In the desert, the sandy dunes are now covered with yellow flowers of Senecio glaucus, also called Buck’s horn groundsel, and mareer/ramloug in Arabic.
These pretty shiny yellow flowers are a look-alike of sunflower or daisies. Some dunes, especially flattish bases are usually blanketed by white flowers of Ghurayra or Eremobium aegyptiacum punctured here and there by yellow flowers of creeping Tribulus terrestris or T. arabicus plants. Often this plant and its flowers on long stalks jut out of pure sand formation.
Largest, beautiful but poisonous-Devil’s Thorn in RAK
“The foothill areas in Ras Al Khaimah surprised me a lot as I found a two to three hectares plot of sandy-gravelly land being taken over by an obnoxious plant called Devil’s Thorn or Devil’s Trumpet Datura stramonium or datoora; tatoora in Arabic,” said Khan.
ScienceDirect.com says the following about the toxicity of this plant: “All parts of the plant contain poisonous alkaloids, including atropine, hyoscyamine, and hyoscine (scopolamine). The highest concentration of anticholinergic alkaloids is present in the seeds (equivalent to 0.1 mg of atropine per seed). Adverse anticholinergic effects can occur.”
However, the flower looks beautiful and it is possibly the largest flower of any plant growing in the UAE, according to Dr. Khan.
“The trumpet-shaped flower is white while some may get other colours when in cultivated fields. The flower could measure up to 20cm, while usual ones are 15cm.”
He said it was unbelievable to notice a field covered with these white large funnel-shaped flowers in Kadra in Ras Al Khaimah.
“Seeds of this plant contain a poison harmful to people. Because of this, no camel, goat or donkey will eat it. I have never seen such a huge growth of this plant anywhere in the UAE, but the current location.”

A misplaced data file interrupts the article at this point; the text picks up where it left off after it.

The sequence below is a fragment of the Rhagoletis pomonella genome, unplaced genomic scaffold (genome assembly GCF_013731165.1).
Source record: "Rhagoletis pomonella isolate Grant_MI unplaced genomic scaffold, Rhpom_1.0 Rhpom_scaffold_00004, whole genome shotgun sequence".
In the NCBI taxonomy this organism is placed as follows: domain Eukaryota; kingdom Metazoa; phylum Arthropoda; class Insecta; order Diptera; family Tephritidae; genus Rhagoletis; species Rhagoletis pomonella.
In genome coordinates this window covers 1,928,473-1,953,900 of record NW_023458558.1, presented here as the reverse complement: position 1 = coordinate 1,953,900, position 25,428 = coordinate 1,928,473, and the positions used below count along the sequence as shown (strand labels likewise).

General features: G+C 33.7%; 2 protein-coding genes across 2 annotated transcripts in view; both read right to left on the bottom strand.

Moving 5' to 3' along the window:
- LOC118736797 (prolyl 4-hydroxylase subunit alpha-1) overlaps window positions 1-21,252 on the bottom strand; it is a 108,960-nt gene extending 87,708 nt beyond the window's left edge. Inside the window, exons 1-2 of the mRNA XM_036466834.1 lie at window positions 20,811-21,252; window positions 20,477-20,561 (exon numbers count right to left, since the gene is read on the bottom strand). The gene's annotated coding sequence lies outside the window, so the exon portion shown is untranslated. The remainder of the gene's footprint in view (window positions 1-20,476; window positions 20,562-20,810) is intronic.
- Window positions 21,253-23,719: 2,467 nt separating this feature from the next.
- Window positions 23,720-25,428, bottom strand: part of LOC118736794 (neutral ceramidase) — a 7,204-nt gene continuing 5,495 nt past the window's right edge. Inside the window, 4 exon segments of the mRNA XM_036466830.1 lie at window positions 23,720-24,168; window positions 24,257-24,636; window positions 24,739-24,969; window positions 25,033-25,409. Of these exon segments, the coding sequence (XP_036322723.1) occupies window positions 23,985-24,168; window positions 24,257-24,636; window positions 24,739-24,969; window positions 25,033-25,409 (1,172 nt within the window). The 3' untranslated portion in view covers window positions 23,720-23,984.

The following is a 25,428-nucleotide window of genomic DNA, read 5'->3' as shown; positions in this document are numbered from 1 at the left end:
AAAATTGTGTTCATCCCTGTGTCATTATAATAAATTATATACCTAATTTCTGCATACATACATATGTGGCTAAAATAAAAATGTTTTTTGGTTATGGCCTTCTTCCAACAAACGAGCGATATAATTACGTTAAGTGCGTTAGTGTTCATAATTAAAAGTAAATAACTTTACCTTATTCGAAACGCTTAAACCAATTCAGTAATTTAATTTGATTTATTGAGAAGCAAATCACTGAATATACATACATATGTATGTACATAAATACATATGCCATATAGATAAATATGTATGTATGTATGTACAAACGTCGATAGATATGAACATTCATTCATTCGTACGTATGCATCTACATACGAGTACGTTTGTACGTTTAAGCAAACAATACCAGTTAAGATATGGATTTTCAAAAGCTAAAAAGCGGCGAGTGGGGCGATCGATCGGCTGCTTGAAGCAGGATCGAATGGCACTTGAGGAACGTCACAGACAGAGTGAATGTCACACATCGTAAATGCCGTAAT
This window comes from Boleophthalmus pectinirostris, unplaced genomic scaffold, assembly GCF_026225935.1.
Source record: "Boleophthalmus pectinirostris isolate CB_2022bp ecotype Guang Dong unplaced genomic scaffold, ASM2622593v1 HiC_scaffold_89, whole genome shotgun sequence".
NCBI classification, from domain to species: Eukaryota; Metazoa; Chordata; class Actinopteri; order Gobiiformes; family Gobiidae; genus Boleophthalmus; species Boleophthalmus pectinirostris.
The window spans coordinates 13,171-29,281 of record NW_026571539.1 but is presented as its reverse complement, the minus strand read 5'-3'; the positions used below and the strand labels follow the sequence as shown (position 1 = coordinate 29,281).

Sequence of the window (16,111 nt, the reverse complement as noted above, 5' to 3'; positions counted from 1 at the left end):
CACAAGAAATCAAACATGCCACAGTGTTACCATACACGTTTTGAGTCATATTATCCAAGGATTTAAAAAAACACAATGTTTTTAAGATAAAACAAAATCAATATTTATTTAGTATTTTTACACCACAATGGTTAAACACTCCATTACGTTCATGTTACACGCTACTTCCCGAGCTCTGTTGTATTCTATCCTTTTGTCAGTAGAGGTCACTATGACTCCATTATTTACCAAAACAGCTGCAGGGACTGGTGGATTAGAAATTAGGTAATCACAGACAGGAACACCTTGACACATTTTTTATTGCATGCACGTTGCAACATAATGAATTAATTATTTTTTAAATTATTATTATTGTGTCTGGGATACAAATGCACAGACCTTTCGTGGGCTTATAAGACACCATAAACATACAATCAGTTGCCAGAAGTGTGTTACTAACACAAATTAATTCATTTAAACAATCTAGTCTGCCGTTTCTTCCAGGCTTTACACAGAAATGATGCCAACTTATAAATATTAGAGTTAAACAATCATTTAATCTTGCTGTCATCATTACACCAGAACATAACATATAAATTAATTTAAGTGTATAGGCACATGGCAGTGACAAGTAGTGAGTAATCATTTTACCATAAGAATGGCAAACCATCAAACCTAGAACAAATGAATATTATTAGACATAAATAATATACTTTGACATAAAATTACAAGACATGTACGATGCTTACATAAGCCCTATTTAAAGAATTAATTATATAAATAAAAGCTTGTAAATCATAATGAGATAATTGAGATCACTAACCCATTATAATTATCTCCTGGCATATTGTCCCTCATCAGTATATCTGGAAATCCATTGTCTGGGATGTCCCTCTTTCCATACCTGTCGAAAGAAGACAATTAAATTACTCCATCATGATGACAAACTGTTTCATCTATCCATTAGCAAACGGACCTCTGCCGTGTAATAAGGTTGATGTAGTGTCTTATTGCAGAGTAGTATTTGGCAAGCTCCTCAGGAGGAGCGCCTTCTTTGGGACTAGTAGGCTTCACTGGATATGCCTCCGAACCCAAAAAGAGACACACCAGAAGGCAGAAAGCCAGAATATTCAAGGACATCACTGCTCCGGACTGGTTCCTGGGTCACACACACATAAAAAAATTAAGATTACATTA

He said most of the flowers that have bloomed across the UAE will remain till the end of March.
Rains welcome birds too
More rains have welcomed more migratory birds also to the inlands of the UAE.
Black-headed gulls have been resting in the green grassy lawns and fields that cover most of the University City in Sharjah.
When there are windy conditions along the seashore, almost all gulls from the coast fly looking for green grassy lawns along roundabouts and roadsides.
The University Campus areas in Sharjah as well as Al Warsan Sewage treatment plant and the Warsan Lake in Dubai have seen a very large number of them. They also make very large roosting colonies in Muhaisnah’s old rubbish dump and Jebel Ali rubbish dump.
“This is a usual site in winter. In the past, thousands used to loiter around the fish market in Deira and golf courses in various parts of Dubai. This gull is a winter migrant. In addition to fish, it eats rubbish from the trash and garbage. They are quite common here during winter, between December and March. By March end, they will head back to Central Asia, passing Iran. They are the rubbish cleaners of the coasts and cities,” said Khan.
Thousands of migratory ducks and cormorants are flocking to the man-made lakes and the marshlands that have formed from the release of excessive quantity of treated sewage water into the desert as well, he added.